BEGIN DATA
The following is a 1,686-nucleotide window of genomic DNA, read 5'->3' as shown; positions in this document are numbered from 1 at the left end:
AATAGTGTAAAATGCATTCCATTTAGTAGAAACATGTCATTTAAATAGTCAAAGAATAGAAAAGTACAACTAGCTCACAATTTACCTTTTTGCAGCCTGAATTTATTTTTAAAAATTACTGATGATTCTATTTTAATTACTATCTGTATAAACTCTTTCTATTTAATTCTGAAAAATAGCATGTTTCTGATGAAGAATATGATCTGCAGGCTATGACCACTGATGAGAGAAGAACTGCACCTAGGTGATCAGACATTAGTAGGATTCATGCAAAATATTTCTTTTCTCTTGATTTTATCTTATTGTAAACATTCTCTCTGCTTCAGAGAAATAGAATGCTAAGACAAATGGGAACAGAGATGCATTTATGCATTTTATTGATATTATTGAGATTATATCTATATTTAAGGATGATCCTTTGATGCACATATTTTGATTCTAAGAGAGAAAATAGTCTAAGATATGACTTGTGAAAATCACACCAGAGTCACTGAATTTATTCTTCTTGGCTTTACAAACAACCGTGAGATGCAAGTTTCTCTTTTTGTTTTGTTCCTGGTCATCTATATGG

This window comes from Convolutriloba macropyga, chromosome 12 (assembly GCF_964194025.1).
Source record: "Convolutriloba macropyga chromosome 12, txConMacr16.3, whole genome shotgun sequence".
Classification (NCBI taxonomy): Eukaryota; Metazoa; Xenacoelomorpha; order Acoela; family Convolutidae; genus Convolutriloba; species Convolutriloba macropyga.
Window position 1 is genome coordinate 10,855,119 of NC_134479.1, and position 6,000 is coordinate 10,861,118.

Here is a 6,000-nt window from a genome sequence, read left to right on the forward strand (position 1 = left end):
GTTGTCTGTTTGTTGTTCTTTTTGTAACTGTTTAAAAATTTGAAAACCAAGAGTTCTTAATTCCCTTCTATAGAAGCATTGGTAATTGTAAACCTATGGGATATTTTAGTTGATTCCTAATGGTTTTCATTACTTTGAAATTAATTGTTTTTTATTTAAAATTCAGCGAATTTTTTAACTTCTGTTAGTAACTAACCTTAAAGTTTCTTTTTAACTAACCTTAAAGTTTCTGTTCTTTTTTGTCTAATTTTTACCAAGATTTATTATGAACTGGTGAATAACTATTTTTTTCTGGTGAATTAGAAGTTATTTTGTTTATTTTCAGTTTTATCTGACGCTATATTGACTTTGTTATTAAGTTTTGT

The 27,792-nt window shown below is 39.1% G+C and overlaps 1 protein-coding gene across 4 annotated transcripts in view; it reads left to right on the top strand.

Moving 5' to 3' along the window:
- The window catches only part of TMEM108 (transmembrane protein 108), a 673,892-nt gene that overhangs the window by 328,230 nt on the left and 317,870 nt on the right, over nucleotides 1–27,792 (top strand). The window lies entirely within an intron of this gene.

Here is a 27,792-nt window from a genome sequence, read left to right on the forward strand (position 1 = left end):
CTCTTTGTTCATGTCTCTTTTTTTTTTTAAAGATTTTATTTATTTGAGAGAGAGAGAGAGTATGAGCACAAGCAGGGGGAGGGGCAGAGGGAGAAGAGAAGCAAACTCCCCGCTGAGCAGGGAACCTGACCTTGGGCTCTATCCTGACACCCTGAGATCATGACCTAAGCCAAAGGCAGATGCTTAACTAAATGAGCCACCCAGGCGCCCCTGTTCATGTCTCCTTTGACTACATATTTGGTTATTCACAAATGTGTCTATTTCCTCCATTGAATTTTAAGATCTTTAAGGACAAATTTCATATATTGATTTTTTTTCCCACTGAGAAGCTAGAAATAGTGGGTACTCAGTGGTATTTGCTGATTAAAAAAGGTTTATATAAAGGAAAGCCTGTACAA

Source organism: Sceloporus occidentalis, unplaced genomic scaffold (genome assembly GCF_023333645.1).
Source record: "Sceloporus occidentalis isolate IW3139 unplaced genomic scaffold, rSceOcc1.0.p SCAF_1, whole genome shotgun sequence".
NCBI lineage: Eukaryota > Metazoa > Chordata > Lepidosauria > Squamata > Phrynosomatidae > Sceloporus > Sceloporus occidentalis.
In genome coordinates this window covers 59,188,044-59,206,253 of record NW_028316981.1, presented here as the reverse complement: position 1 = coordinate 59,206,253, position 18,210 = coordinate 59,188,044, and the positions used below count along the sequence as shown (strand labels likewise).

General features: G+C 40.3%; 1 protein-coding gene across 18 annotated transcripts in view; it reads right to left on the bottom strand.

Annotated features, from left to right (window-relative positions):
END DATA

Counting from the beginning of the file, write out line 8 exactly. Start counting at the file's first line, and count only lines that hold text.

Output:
GTTGTCTGTTTGTTGTTCTTTTTGTAACTGTTTAAAAATTTGAAAACCAAGAGTTCTTAATTCCCTTCTATAGAAGCATTGGTAATTGTAAACCTATGGGATATTTTAGTTGATTCCTAATGGTTTTCATTACTTTGAAATTAATTGTTTTTTATTTAAAATTCAGCGAATTTTTTAACTTCTGTTAGTAACTAACCTTAAAGTTTCTTTTTAACTAACCTTAAAGTTTCTGTTCTTTTTTGTCTAATTTTTACCAAGATTTATTATGAACTGGTGAATAACTATTTTTTTCTGGTGAATTAGAAGTTATTTTGTTTATTTTCAGTTTTATCTGACGCTATATTGACTTTGTTATTAAGTTTTGT